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About a Vegan

Journalist and radio host Matthieu Dugal tells the story of how he became vegan, despite his visceral love for lamb chops.

TEXT  Matthieu Dugal

ILLUSTRATION  Kane Tchir

Quite honestly, I never thought I’d write this. It’s not exactly easy to do given how much people from all walks of life judge this lifestyle. I’m clearly not getting any likes, friends, or gratitude for this confession. When I’m done, I promise to never mention it again.

Long story short, about a year ago, my girlfriend started her 21-day vegan challenge. I say ’her,’ because had I started off by saying ‘Okay, I’m doing it with you,’ I would have already been picturing my glorious return to omelettes, rosemary lamb chops, osso buco with extra parsley, tender tilapia, and delicious sausages of all kinds. Because I love meat. I’m crazy about it. 

And I eat everything. I’ve lived in Uruguay, asado country, along with Argentina, where you eat the entire beast, from nose to tail, and all that entails. Eyes, brains, stomachs, tongues, balls, galore. I even loved haggis when I went to Edinburgh — know what I mean? And I’ve always been on board with chef Martin Picard’s approach, and not just him. I love meat!

I’m a pretty big fan of fish too. Black cod in a butter sauce? Tuna steak with a balsamic reduction? Thick-cut salmon drowning in lemon juice? Bring it on. And don’t even get me started on cheese. Dates stuffed with blue cheese? Yes, please.

But, hey, if I was going to deprive myself for three weeks, I figured I might as well find out why. I’ll to be completely honest with you (and with her): Even though I really like Élise Désaulnier and I think her online presence is awesome, I’d never tried to understand the reasons behind her veganism. In fact, her posts and persistent enthusiasm used to get on my nerves (just a little, though). Besides, I told myself, we’ve been eating meat for thousands of generations. From an evolutionary standpoint, it’s as normal as it gets. And seriously, we’re at the top of the food chain. We’re predators like a thousand other predators in the animal kingdom. Spare a thought for the suffering of lesser beings? Fuck that. Buffalo Wild Wings!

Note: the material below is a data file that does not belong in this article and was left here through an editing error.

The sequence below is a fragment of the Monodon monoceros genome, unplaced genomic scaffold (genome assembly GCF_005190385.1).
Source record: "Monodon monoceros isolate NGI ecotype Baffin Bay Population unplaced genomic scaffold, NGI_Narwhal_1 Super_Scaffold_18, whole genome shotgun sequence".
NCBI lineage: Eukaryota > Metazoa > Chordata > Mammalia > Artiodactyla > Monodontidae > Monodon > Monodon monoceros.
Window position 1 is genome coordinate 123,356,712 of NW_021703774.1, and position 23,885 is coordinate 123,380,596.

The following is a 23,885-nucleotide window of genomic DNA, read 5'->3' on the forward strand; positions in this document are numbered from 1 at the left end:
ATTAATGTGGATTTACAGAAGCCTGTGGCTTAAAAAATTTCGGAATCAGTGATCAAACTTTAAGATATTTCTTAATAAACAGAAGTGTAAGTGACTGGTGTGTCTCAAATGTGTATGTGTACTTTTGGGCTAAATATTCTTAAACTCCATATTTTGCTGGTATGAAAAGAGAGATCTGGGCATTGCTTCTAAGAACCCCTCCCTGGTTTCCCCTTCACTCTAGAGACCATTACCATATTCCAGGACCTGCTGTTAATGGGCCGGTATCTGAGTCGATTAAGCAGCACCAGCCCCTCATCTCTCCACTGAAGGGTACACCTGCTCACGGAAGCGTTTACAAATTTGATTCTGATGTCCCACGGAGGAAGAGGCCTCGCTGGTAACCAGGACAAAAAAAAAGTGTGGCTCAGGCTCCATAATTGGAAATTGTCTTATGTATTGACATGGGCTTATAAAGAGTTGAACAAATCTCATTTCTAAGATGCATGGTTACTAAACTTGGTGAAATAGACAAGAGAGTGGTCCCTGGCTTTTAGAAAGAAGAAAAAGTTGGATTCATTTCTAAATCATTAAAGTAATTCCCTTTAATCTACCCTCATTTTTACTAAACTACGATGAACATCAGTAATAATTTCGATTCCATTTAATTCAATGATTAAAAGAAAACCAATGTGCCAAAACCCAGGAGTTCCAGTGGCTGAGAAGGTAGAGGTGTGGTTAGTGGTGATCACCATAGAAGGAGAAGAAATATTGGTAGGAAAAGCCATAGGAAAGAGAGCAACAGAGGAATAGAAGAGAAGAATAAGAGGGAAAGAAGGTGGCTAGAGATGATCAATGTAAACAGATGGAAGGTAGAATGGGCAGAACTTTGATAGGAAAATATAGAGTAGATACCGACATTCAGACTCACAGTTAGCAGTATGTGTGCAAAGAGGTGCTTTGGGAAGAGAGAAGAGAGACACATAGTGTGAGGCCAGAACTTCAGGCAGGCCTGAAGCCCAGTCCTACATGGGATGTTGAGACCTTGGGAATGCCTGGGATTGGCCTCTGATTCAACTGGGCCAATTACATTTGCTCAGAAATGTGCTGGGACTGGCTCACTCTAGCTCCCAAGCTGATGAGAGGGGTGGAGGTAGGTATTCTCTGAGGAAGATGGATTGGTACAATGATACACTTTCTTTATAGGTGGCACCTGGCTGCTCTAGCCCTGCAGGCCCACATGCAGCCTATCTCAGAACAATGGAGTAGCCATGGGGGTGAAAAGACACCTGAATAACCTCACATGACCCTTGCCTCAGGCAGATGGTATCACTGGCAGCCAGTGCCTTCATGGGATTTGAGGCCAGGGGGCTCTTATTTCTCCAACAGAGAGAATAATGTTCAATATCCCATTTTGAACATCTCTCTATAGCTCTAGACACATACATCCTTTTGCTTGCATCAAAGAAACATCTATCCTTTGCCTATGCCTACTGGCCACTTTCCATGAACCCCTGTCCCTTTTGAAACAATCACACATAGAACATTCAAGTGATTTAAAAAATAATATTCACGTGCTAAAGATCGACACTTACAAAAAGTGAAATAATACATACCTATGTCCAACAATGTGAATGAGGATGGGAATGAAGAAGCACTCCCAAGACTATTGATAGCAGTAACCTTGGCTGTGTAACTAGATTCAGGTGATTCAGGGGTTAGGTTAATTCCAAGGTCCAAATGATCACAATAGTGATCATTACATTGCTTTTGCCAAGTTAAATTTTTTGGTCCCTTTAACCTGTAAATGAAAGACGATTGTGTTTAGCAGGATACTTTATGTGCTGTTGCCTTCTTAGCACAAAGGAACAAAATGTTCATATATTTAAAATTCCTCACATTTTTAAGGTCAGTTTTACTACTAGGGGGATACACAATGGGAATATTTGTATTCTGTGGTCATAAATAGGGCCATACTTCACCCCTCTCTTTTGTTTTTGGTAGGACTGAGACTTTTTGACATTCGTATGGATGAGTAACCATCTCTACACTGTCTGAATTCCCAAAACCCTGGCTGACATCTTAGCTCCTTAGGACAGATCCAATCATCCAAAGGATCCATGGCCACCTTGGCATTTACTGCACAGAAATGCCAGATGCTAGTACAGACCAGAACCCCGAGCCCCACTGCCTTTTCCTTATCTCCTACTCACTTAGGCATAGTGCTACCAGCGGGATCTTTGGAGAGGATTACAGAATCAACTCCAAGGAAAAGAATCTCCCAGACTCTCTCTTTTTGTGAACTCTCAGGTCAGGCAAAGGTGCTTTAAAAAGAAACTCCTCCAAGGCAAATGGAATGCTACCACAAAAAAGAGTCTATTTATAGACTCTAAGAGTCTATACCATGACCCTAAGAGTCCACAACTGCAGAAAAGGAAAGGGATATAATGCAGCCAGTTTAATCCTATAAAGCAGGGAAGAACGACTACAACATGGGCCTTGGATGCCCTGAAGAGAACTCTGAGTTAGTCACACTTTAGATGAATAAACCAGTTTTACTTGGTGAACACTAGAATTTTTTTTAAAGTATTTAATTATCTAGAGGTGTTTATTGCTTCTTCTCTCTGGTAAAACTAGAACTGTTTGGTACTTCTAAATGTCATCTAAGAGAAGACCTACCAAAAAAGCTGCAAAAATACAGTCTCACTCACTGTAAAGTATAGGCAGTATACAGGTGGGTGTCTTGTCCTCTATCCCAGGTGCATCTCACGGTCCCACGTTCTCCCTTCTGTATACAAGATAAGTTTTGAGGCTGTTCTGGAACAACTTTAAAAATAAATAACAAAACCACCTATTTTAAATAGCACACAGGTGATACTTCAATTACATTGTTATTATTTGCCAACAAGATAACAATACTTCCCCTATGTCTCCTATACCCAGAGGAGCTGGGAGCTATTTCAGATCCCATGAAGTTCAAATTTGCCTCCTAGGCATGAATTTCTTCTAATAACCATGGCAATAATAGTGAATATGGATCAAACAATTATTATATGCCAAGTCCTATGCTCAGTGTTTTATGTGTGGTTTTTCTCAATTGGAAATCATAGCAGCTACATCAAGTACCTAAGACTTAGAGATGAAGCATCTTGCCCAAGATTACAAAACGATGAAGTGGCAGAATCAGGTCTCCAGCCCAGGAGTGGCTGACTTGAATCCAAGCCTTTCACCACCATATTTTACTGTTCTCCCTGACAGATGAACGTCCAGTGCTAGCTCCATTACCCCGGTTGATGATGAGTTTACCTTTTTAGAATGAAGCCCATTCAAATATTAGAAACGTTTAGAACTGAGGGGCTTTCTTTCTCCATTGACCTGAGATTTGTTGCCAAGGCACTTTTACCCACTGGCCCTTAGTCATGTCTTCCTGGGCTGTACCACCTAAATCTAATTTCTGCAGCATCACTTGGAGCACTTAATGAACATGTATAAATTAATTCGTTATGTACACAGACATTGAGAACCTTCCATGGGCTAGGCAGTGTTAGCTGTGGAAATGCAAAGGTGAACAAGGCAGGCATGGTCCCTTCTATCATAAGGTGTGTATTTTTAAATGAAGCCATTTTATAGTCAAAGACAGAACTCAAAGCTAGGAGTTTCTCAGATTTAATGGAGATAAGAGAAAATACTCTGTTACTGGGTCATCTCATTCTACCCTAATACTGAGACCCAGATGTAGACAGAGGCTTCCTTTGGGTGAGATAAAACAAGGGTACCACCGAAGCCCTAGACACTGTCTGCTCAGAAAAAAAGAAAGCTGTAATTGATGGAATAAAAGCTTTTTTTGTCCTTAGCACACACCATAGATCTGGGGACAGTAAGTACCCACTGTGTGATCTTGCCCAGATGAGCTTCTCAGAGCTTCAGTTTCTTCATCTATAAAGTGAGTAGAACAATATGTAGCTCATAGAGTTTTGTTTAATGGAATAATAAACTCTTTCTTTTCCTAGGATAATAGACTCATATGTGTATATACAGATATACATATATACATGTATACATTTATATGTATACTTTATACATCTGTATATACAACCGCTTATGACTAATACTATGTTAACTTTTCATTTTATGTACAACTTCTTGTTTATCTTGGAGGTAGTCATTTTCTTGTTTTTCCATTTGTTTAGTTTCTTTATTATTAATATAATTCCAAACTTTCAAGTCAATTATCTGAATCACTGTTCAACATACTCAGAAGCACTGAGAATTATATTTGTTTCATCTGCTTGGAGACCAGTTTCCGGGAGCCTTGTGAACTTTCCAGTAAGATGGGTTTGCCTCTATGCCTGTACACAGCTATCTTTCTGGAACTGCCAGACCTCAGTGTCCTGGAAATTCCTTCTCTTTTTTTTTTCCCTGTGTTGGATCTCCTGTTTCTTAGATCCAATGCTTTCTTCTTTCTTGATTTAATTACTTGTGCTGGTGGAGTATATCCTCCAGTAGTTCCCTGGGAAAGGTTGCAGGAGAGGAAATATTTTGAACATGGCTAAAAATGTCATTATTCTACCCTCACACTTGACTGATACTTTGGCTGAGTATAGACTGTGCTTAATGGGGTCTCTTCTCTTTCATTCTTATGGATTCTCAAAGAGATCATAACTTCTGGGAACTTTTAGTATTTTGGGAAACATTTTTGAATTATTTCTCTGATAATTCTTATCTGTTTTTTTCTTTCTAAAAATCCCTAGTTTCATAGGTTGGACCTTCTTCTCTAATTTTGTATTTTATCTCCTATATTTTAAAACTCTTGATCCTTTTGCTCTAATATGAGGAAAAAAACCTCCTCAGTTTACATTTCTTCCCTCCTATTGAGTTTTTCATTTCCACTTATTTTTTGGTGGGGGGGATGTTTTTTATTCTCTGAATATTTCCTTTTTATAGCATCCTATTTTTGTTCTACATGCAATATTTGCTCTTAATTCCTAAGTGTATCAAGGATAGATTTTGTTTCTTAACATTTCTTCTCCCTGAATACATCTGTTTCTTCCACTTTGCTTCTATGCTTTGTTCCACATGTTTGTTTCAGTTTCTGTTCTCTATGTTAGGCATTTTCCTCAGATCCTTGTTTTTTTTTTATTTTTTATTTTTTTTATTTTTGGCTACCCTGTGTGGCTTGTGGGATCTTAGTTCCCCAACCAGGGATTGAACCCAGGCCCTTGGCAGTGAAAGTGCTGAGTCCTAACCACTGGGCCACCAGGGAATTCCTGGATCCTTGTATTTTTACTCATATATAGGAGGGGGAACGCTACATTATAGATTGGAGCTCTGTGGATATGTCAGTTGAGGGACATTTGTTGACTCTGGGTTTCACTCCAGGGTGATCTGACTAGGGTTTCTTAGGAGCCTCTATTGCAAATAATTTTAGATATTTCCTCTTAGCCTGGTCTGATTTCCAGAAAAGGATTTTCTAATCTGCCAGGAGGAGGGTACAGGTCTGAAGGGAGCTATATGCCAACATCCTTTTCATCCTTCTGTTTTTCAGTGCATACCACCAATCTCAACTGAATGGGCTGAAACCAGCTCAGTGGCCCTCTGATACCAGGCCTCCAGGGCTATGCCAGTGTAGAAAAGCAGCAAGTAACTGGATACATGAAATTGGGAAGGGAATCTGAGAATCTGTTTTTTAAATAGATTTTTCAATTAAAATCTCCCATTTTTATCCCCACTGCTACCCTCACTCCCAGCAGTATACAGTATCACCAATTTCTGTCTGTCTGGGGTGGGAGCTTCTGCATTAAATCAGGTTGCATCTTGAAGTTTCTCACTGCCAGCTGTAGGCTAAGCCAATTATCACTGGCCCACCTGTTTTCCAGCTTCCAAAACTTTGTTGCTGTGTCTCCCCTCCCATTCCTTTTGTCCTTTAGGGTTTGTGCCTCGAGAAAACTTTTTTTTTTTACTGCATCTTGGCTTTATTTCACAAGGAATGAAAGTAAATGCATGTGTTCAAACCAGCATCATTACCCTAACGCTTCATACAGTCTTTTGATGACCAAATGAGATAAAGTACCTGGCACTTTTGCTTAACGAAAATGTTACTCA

In other words, I thought vegans were a little over-the-top with their fanatical prohibitions and refusal to enjoy scarfing down good food.

You’ve probably noticed by now that science is one of the main beacons that guides me through my earthly existence. During these three weeks of research, I attempted to approach this lifestyle from a critical point of view and I came to realize a few things. It’s true that certain vegans border on ridiculous; they almost sound like Jesuits telling natives there’s a God far greater than theirs that they need to welcome into their hearts. Apart from that, though, veganism makes a lot more sense than a meat-based diet. By one hell of a wide margin.

Strictly from a thermodynamic point of view, eating meat is a bit as though we were still heating our homes with coal. The amount of energy and water we need to produce a kilo of meat, milk, or butter is simply unsustainable if we want to be able to keep feeding the 10 billion people who will soon inhabit the earth. There are 70 billion livestock in the world. The food, fertilizer, and medication we give them, and the shit they produce, amounts to an environmental catastrophe of the same order of magnitude as Trump insisting on opening oil drilling areas like they’re McDonald’s franchises. River and ocean dead zones, created by industrial agriculture’s heavy use of fertilizers (mainly to feed livestock), are suffocating even the hardiest ecosystems.

If everyone avoided eating meat, the number of farms required to feed everyone would be 20 times lower, and we know for a fact that we need more forests.